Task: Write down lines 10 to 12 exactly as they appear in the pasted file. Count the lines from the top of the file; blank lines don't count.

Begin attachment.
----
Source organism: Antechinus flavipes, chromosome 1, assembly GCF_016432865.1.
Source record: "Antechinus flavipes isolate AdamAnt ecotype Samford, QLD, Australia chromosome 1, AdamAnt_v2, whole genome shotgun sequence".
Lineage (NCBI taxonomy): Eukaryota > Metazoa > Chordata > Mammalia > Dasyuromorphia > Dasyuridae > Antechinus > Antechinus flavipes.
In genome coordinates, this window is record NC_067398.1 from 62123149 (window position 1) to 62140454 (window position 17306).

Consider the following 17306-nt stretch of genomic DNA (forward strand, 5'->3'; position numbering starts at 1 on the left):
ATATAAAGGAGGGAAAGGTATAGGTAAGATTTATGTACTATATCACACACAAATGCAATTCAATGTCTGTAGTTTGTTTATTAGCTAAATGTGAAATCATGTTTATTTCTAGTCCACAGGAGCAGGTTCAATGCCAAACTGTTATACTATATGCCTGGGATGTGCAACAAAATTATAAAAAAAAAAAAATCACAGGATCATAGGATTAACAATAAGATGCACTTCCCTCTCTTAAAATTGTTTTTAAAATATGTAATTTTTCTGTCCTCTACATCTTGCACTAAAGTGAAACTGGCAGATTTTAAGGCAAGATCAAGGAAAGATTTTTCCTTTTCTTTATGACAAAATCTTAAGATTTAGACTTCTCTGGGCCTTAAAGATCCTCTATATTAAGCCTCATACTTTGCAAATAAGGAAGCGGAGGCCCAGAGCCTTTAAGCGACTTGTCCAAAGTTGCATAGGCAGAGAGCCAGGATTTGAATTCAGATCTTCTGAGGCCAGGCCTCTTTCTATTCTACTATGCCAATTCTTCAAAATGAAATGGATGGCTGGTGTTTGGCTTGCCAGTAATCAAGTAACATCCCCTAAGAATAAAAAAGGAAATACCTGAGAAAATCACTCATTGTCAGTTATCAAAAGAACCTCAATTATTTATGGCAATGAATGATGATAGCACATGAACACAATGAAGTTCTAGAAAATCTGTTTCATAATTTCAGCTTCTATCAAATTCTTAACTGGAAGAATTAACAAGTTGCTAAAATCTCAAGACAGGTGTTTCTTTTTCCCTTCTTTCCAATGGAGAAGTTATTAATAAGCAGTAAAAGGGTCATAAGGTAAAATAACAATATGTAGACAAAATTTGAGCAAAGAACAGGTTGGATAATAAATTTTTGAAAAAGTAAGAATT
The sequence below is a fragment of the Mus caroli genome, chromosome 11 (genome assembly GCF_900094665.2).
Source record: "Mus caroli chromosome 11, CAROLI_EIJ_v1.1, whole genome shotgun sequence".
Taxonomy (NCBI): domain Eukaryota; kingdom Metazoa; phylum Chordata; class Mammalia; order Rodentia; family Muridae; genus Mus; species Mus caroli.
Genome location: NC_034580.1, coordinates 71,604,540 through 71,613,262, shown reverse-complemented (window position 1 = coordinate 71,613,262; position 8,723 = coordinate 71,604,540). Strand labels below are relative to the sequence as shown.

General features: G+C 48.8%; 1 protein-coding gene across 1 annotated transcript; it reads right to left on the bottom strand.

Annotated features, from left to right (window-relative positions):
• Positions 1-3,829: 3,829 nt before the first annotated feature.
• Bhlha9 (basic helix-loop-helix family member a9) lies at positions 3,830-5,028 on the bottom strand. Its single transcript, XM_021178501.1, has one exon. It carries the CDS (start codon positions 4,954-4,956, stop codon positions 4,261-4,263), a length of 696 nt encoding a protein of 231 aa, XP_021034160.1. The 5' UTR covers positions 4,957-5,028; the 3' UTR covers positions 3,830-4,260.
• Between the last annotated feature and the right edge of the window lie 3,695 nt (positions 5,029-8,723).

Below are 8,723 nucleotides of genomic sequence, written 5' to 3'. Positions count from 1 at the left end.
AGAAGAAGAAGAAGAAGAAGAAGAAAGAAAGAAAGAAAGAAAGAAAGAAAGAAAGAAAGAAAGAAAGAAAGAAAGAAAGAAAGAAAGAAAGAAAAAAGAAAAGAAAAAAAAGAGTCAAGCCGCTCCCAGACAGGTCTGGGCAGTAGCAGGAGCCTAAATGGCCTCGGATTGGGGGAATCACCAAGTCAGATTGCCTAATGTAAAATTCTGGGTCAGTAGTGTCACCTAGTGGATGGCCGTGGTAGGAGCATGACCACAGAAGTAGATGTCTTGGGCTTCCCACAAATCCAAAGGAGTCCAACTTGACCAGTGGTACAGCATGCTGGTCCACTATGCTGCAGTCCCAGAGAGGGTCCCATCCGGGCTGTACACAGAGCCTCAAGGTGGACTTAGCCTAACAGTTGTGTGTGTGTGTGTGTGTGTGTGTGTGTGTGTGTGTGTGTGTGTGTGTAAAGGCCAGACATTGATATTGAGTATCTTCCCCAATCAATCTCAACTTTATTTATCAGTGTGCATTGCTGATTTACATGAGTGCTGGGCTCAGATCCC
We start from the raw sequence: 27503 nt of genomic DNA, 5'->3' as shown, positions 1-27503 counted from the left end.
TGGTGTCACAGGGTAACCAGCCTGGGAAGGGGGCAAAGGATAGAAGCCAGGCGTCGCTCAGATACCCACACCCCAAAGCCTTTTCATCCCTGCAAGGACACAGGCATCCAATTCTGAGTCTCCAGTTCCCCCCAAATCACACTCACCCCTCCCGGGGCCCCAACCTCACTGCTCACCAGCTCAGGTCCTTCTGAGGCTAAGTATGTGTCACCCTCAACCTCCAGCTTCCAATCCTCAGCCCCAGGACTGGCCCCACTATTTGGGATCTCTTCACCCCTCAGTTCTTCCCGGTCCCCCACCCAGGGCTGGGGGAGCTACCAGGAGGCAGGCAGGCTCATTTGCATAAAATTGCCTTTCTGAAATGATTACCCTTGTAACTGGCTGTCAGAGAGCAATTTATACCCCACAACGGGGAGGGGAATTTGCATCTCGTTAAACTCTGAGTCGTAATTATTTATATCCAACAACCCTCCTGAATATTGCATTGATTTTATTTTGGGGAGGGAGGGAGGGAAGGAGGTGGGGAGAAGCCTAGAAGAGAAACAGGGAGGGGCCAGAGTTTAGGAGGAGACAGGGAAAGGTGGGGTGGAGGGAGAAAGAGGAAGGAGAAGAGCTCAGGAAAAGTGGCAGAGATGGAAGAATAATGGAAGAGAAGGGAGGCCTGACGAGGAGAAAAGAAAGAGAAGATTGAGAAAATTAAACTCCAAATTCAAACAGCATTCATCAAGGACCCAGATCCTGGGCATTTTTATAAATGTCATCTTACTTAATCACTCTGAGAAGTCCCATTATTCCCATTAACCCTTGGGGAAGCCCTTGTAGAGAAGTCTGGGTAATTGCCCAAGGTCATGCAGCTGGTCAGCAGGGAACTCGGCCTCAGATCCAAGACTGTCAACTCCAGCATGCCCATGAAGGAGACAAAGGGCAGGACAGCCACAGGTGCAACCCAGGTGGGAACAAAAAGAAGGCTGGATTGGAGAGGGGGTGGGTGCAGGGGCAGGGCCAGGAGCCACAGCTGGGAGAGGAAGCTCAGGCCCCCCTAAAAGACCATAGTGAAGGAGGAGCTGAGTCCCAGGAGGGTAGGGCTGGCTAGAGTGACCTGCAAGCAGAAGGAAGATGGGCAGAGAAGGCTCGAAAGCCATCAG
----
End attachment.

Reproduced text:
Genome location: NC_034580.1, coordinates 71,604,540 through 71,613,262, shown reverse-complemented (window position 1 = coordinate 71,613,262; position 8,723 = coordinate 71,604,540). Strand labels below are relative to the sequence as shown.

General features: G+C 48.8%; 1 protein-coding gene across 1 annotated transcript; it reads right to left on the bottom strand.

Annotated features, from left to right (window-relative positions):